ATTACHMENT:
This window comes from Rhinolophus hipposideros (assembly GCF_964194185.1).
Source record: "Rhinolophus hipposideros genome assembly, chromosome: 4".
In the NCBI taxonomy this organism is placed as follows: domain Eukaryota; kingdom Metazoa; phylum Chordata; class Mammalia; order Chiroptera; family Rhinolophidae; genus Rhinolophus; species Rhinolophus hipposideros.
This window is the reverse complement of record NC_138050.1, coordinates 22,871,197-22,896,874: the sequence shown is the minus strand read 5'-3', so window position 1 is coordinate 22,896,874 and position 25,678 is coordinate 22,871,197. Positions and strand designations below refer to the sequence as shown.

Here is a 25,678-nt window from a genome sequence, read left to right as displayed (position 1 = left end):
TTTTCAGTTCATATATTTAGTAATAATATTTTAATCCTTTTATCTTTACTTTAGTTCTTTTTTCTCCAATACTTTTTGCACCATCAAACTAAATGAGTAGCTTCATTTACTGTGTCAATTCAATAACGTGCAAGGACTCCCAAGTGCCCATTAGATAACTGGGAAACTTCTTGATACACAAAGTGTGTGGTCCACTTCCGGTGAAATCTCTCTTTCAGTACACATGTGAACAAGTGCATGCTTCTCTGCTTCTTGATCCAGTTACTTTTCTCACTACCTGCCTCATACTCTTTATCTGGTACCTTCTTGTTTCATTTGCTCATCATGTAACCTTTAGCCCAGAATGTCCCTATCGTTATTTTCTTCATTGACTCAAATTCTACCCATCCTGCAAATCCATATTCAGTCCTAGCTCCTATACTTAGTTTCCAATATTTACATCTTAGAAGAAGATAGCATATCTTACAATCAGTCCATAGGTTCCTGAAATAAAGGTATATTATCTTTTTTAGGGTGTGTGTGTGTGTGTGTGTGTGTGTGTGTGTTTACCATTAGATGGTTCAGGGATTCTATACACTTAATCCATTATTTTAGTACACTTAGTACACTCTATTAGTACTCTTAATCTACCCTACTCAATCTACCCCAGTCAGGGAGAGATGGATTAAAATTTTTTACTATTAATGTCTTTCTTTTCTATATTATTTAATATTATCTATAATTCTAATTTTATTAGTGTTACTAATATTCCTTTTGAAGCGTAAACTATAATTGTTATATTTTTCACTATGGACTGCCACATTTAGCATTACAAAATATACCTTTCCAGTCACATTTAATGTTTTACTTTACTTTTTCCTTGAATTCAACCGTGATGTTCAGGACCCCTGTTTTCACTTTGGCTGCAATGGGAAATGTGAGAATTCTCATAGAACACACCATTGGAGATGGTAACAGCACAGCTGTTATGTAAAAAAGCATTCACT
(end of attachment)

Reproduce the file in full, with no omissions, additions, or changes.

This window comes from Rhinolophus hipposideros (assembly GCF_964194185.1).
Source record: "Rhinolophus hipposideros genome assembly, chromosome: 4".
In the NCBI taxonomy this organism is placed as follows: domain Eukaryota; kingdom Metazoa; phylum Chordata; class Mammalia; order Chiroptera; family Rhinolophidae; genus Rhinolophus; species Rhinolophus hipposideros.
This window is the reverse complement of record NC_138050.1, coordinates 22,871,197-22,896,874: the sequence shown is the minus strand read 5'-3', so window position 1 is coordinate 22,896,874 and position 25,678 is coordinate 22,871,197. Positions and strand designations below refer to the sequence as shown.

Here is a 25,678-nt window from a genome sequence, read left to right as displayed (position 1 = left end):
TTTTCAGTTCATATATTTAGTAATAATATTTTAATCCTTTTATCTTTACTTTAGTTCTTTTTTCTCCAATACTTTTTGCACCATCAAACTAAATGAGTAGCTTCATTTACTGTGTCAATTCAATAACGTGCAAGGACTCCCAAGTGCCCATTAGATAACTGGGAAACTTCTTGATACACAAAGTGTGTGGTCCACTTCCGGTGAAATCTCTCTTTCAGTACACATGTGAACAAGTGCATGCTTCTCTGCTTCTTGATCCAGTTACTTTTCTCACTACCTGCCTCATACTCTTTATCTGGTACCTTCTTGTTTCATTTGCTCATCATGTAACCTTTAGCCCAGAATGTCCCTATCGTTATTTTCTTCATTGACTCAAATTCTACCCATCCTGCAAATCCATATTCAGTCCTAGCTCCTATACTTAGTTTCCAATATTTACATCTTAGAAGAAGATAGCATATCTTACAATCAGTCCATAGGTTCCTGAAATAAAGGTATATTATCTTTTTTAGGGTGTGTGTGTGTGTGTGTGTGTGTGTGTGTGTTTACCATTAGATGGTTCAGGGATTCTATACACTTAATCCATTATTTTAGTACACTTAGTACACTCTATTAGTACTCTTAATCTACCCTACTCAATCTACCCCAGTCAGGGAGAGATGGATTAAAATTTTTTACTATTAATGTCTTTCTTTTCTATATTATTTAATATTATCTATAATTCTAATTTTATTAGTGTTACTAATATTCCTTTTGAAGCGTAAACTATAATTGTTATATTTTTCACTATGGACTGCCACATTTAGCATTACAAAATATACCTTTCCAGTCACATTTAATGTTTTACTTTACTTTTTCCTTGAATTCAACCGTGATGTTCAGGACCCCTGTTTTCACTTTGGCTGCAATGGGAAATGTGAGAATTCTCATAGAACACACCATTGGAGATGGTAACAGCACAGCTGTTATGTAAAAAAGCATTCACT